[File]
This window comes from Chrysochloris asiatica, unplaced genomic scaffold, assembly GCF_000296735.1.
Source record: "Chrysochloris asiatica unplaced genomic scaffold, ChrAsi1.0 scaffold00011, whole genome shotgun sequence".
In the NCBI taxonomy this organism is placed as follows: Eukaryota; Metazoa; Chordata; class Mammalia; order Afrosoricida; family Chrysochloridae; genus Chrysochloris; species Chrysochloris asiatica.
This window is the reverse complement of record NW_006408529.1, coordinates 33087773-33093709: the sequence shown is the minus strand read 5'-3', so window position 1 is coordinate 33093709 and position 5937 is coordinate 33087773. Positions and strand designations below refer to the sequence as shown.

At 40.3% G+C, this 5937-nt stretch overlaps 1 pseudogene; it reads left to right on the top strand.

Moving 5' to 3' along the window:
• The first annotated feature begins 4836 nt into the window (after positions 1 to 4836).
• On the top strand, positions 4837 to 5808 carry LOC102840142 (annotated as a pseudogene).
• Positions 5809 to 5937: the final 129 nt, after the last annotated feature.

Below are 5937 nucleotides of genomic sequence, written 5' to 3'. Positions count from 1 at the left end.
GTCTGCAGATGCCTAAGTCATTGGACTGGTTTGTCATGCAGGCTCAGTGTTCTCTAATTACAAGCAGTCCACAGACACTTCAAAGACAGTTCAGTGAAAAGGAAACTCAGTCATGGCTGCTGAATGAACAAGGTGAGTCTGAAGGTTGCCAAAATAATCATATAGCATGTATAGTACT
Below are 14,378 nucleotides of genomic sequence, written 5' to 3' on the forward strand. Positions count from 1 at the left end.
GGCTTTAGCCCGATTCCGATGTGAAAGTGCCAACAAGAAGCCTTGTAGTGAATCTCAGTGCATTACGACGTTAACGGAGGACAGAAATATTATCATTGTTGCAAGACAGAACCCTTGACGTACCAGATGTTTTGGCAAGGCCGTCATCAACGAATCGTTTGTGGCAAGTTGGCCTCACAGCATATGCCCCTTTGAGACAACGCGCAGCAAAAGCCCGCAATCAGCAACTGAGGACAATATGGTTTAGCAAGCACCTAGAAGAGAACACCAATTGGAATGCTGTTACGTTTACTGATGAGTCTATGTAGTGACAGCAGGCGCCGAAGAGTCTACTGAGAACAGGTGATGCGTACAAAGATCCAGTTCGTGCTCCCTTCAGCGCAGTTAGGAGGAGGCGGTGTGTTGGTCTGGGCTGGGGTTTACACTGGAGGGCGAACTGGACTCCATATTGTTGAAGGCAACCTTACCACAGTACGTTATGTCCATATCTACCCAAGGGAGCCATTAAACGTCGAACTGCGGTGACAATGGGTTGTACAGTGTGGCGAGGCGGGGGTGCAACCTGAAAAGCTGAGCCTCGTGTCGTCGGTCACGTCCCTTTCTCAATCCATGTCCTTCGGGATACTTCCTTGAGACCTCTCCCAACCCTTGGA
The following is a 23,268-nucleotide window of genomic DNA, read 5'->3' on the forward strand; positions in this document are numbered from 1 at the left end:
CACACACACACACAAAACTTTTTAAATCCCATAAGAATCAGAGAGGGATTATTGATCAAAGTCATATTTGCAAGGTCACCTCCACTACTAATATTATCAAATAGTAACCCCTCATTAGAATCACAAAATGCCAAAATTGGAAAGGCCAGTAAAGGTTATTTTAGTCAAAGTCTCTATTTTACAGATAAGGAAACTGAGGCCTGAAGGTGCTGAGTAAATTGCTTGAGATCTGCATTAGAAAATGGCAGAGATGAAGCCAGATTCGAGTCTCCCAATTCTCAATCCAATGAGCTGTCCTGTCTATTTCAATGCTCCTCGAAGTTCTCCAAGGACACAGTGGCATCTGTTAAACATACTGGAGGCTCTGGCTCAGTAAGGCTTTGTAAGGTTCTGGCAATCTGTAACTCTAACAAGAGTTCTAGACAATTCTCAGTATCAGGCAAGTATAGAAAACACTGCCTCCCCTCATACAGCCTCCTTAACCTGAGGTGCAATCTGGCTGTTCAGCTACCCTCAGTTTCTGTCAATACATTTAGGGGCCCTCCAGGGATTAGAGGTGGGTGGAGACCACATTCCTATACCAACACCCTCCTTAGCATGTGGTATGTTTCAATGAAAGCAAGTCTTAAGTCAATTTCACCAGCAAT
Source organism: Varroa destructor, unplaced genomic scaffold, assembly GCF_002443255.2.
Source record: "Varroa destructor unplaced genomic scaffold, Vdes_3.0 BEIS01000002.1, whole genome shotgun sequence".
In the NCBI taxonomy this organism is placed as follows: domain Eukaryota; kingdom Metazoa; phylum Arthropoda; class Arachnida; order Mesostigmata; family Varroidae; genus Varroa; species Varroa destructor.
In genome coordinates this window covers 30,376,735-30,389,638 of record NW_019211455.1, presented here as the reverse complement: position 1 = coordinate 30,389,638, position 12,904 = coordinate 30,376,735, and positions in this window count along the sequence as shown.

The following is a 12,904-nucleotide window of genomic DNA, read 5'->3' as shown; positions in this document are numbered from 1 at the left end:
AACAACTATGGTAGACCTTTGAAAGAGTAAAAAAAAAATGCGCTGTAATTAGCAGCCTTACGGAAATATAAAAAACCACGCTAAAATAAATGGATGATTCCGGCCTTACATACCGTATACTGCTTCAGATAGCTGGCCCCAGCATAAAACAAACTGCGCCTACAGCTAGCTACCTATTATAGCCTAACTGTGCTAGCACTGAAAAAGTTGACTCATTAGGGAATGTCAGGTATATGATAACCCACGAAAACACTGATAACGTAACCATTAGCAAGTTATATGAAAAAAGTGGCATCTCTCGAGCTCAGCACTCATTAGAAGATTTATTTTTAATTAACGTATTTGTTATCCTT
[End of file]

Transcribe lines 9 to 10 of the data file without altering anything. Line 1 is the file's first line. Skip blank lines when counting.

• Positions 5809 to 5937: the final 129 nt, after the last annotated feature.

Below are 5937 nucleotides of genomic sequence, written 5' to 3'. Positions count from 1 at the left end.